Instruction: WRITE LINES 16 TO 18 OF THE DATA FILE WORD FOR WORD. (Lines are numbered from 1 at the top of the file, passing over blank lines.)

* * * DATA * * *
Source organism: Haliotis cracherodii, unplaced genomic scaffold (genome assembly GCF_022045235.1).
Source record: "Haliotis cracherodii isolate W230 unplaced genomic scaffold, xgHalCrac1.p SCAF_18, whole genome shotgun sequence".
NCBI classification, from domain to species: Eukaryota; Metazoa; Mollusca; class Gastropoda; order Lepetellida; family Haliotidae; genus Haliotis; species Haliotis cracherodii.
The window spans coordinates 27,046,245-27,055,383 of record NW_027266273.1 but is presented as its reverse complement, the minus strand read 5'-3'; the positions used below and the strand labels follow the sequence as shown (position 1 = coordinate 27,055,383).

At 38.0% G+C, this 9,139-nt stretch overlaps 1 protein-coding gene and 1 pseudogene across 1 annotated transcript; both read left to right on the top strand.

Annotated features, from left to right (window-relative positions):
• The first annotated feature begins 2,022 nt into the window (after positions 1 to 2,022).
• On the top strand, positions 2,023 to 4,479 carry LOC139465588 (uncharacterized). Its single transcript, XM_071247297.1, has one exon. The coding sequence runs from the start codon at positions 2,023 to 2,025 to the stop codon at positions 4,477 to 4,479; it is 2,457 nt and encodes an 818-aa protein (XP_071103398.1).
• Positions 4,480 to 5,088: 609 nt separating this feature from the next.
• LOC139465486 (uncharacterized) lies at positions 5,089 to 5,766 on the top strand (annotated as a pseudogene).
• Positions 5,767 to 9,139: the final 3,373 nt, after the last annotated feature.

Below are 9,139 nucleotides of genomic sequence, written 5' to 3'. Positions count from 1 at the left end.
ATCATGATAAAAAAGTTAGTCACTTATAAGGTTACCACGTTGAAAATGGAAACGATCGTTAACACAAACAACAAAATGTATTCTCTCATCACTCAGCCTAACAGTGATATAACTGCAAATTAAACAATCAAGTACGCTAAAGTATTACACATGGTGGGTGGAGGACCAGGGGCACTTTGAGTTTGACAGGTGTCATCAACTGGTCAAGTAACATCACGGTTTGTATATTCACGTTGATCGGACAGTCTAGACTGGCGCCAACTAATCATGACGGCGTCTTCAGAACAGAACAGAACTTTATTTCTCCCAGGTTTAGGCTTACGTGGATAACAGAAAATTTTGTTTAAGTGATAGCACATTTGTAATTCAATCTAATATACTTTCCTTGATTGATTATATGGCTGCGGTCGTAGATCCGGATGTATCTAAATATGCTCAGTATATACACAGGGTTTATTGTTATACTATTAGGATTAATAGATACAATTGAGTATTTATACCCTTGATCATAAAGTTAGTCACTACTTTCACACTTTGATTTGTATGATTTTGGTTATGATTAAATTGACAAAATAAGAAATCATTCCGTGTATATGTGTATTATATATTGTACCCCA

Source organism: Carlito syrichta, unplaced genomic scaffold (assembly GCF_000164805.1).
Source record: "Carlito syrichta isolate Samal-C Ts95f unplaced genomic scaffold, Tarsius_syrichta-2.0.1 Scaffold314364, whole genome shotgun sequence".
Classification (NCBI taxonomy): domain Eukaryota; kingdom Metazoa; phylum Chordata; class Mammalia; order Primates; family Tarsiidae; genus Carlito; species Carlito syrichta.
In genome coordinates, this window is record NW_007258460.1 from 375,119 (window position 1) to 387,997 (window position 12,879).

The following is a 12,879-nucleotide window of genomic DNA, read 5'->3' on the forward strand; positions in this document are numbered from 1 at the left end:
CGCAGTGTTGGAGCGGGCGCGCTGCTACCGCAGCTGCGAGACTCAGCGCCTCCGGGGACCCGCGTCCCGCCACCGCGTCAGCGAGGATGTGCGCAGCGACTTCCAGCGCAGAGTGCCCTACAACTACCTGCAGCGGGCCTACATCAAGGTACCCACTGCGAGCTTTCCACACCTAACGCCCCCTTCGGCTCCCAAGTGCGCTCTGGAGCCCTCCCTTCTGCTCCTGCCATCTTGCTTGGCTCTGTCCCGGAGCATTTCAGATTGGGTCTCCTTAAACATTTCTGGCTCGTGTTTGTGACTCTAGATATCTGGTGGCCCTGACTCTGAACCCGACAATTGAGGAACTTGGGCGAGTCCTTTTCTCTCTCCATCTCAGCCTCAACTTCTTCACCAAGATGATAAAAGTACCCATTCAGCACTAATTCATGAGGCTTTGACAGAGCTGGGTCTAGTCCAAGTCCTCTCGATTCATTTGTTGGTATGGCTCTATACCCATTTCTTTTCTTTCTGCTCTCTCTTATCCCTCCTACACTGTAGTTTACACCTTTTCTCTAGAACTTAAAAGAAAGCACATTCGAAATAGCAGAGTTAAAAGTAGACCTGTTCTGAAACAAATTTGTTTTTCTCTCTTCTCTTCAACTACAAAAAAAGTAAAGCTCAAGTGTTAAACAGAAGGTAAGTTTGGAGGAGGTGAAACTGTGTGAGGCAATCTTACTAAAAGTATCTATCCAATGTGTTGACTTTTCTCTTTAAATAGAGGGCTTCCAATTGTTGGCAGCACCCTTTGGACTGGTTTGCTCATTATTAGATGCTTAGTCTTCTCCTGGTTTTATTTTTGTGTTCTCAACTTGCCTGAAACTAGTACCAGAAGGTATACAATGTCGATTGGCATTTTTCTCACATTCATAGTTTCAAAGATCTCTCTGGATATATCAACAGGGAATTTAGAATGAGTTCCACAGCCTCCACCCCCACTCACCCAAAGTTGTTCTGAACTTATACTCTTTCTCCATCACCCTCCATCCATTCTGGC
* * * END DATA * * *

Classification (NCBI taxonomy): domain Eukaryota; kingdom Metazoa; phylum Chordata; class Mammalia; order Primates; family Tarsiidae; genus Carlito; species Carlito syrichta.
In genome coordinates, this window is record NW_007258460.1 from 375,119 (window position 1) to 387,997 (window position 12,879).

The following is a 12,879-nucleotide window of genomic DNA, read 5'->3' on the forward strand; positions in this document are numbered from 1 at the left end: